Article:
Diluting all IV push medication?? - page 4

I had a nursing instructor tell a nursing student that "you must dilute all IV push medication with at least 10cc NS." I know that there are medication that must be diluted, but not all? I have not... Read More

  1. Visit  iluvivt profile page
    1
    Not all IV medications need to be diluted. The best practice is to look up the drug and follow the manufactures recommendation. Contrary to popular belief there are many drugs that are inherently irritating and no matter how much you dilute them ,it will make no difference in vein preservation or protection. Also be aware that there are a handful of drugs that can only be mixed with D5W.
    MAISY, RN-ER likes this.
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  3. Visit  dialysispt profile page
    0
    I go to dialysis and often receive benadryl. Should it be diluted? Some nurses do and others don't. I feel like it does not work as well when it has been diluted. I thank you in advance for your time.
  4. Visit  dialysispt profile page
    0
    You mentioned that you use benadryl for patience that feel like they want to jump out of their skin. I get that feeling when I am on the dialysis machine. Because of this feeling, I am given benadryl. When it is administered, some nurses dilute it while others do not. I wonder if it should be diluted. I know it does not feel like it is working well when it is diluted compared to when it isn't diluted. So, should it be diluted? I thank you in advance for your time.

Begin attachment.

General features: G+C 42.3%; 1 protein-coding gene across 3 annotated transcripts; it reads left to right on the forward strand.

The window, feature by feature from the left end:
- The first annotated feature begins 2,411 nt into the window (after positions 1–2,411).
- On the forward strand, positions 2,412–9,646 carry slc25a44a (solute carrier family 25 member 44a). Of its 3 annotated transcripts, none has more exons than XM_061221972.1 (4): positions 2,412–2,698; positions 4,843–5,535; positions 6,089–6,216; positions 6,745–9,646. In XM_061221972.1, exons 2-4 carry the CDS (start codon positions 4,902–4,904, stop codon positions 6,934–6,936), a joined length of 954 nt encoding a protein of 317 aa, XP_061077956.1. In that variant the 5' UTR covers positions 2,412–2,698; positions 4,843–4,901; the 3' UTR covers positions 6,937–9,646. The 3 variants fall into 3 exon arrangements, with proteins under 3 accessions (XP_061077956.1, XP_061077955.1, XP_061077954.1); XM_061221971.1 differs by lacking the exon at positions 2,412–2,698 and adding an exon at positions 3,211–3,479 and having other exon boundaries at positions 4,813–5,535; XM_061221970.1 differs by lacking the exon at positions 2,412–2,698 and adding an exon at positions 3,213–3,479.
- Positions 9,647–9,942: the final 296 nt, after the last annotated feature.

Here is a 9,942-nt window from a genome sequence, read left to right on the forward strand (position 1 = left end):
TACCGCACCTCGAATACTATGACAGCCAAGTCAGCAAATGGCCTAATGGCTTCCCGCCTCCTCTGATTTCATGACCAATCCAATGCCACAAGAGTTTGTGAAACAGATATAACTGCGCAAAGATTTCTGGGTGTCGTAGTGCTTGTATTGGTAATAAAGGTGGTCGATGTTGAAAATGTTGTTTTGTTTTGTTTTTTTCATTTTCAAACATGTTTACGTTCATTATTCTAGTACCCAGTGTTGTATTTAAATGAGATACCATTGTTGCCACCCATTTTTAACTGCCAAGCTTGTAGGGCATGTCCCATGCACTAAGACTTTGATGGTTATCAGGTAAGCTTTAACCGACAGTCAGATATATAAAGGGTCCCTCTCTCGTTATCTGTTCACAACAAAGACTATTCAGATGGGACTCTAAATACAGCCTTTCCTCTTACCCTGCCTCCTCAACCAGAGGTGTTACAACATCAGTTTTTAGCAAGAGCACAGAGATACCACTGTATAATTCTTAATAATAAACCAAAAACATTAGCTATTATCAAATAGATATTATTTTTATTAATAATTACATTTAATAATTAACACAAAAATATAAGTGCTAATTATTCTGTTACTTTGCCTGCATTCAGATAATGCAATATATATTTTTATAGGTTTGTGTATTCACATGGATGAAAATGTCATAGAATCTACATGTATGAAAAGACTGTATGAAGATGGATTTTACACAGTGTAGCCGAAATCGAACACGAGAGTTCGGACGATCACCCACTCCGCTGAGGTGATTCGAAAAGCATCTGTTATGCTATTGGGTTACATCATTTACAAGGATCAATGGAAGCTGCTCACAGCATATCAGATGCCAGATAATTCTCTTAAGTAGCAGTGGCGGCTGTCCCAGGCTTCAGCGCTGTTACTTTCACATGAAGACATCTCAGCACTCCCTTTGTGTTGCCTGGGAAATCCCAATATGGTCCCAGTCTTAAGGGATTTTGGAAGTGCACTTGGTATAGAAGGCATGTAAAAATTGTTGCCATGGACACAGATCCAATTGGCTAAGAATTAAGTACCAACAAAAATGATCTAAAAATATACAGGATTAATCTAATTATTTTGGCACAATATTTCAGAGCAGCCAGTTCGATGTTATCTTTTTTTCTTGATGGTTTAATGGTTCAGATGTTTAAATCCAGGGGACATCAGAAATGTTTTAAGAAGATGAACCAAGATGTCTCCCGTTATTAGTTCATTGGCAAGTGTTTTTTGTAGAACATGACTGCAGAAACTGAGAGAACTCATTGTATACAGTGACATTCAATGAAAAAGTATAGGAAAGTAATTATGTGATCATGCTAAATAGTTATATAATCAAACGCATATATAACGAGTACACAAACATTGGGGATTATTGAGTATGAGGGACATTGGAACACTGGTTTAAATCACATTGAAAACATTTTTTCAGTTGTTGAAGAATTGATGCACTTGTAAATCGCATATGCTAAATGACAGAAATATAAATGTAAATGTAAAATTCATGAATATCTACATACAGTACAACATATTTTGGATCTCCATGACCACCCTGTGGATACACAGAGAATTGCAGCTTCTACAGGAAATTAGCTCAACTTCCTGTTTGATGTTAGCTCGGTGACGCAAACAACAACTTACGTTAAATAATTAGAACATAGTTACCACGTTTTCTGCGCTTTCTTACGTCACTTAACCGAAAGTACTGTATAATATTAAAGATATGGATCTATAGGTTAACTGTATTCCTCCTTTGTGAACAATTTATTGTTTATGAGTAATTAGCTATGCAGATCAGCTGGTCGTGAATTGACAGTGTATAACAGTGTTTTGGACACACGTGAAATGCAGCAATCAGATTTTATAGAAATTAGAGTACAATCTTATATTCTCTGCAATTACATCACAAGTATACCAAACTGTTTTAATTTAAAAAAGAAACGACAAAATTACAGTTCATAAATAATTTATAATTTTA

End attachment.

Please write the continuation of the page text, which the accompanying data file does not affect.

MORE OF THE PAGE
5. Visit  LouisVRN profile page
    0
    I dilute almost all of the medications I give IV. Except for Valium, as another poster mentioned and anything needing to be given STAT, like Ativan in a pt that is seizing. I find that a lot of time people won't feel as immediate effects of medications like Benadryl, Dilaudid, Morphine when they are diluted but they also seem to have less adverse effects, drop in BP, Pulse, Respiration etc. regardless of whether or not they "like it" I do dilute it, they are getting the same dose.
  6. Visit  LouisVRN profile page
    0
    I will never give anything in a port that is not closest to the patient with the exception of possibly a central line. Just in case it is something like Dilaudid and at some point between you injecting it and the patient believing the dose was delivered the line blows.
  7. Visit  mykrosphere profile page
    0
    the only drugs i have ever diluted are protonix (which pharm specifically states to mix with 10 ml of ns) and ativan for im injection (because man that hurts!)